The Archegos Capital Management scandal that hit some of the world’s biggest banks with losses topping $10 billion is also affecting the market for special purpose acquisition companies (SPACs), the Financial Times reported on Friday (May 28).
As a result of the fallout of the collapse of the investment firm run by Bill Hwang, banks have reeled in lending to hedge funds that have sunk a lot of money into SPACs, also known as blank check companies, several market participants told FT.
“Prime broker terms generally have tightened as a result of Archegos,” a senior banker who works on SPAC deals said, per FT. “A lot of the return profile for hedge funds is derived from the leverage they employ. It was a gravy train when it was levered.”
SPAC investments were money-making propositions when shares rose due to the name brand awareness of the blank check companies involved. But with interest in SPACs falling off, and further restrictions on leverage, hedge funds’ returns also are declining.
“We are seeing it in the price action where securities are trading below par because banks are not offering leverage as freely as they did and it’s now more expensive,” said Wealthspring Capital’s Matthew Simpson, per the news outlet.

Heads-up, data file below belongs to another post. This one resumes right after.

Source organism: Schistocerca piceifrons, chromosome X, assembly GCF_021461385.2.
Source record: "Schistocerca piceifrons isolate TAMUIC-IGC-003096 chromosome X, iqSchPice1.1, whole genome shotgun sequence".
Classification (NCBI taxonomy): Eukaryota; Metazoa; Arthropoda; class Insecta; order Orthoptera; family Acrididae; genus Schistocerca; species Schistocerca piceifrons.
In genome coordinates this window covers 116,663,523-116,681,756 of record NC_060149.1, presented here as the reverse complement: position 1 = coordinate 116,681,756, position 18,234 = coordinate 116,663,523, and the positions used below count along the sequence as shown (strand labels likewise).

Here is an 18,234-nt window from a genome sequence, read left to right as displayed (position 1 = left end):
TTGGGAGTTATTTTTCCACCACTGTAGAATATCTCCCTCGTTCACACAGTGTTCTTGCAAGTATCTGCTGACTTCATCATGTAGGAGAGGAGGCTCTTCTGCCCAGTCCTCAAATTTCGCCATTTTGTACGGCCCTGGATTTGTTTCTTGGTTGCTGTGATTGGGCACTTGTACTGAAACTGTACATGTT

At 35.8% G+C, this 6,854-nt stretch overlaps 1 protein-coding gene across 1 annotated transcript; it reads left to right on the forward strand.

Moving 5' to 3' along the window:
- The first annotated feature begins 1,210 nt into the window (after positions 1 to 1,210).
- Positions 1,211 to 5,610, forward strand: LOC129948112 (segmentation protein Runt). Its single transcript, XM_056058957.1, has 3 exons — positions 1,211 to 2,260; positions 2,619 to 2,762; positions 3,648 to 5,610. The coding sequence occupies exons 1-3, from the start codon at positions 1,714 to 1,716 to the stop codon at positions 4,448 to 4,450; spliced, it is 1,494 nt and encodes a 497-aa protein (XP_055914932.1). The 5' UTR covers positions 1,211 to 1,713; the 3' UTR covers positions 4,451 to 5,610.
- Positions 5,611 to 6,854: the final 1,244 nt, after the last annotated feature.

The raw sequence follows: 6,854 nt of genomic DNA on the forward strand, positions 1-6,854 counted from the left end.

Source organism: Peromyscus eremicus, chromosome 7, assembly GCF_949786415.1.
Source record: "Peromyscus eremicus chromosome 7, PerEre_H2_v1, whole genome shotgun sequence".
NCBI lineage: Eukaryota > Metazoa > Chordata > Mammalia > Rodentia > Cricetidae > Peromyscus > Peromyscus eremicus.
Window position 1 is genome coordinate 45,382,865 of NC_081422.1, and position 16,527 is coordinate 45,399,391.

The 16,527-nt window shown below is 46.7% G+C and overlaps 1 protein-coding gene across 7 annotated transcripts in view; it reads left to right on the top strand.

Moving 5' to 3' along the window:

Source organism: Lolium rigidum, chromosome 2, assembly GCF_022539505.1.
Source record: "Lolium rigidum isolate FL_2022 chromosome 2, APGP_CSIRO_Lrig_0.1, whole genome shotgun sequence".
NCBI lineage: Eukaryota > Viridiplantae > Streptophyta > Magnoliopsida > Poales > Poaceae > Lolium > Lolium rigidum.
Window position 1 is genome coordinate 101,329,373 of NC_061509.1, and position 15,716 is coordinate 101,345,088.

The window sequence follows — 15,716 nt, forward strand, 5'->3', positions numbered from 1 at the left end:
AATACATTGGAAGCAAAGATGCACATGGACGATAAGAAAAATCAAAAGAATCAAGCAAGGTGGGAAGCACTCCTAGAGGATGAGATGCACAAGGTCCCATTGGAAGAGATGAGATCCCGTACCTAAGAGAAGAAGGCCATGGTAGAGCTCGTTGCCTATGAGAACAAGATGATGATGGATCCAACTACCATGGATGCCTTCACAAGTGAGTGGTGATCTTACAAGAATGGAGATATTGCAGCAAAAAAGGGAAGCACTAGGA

More than 80 percent of SPACs that have yet to find acquisitions are trading below the $10 mark, which is the minimum pricing of blank check IPOs.
“All the rocket fuel has come out of these things. If hedge funds were allowed to lever up, hedge funds would be levering up to buy all the SPACs trading under $10,” said Matthew Tuttle, CEO of Tuttle Capital Management, who manages an exchange-traded fund that is dedicated to blank check companies.
Startup heads are also exercising caution concerning SPAC mergers due to falling share prices and missing earnings forecasts. Among 44 tech companies merging with SPACs to go public in 2020 and the first four months of 2021 saw share prices plunge an average of 12.6 percent as of May 17.
Despite the popularity of SPACs, traditional initial public offerings (IPOs) trade higher. As of April 15, SPACs were trading up 1.2 percent while traditional IPOs were up 36 percent.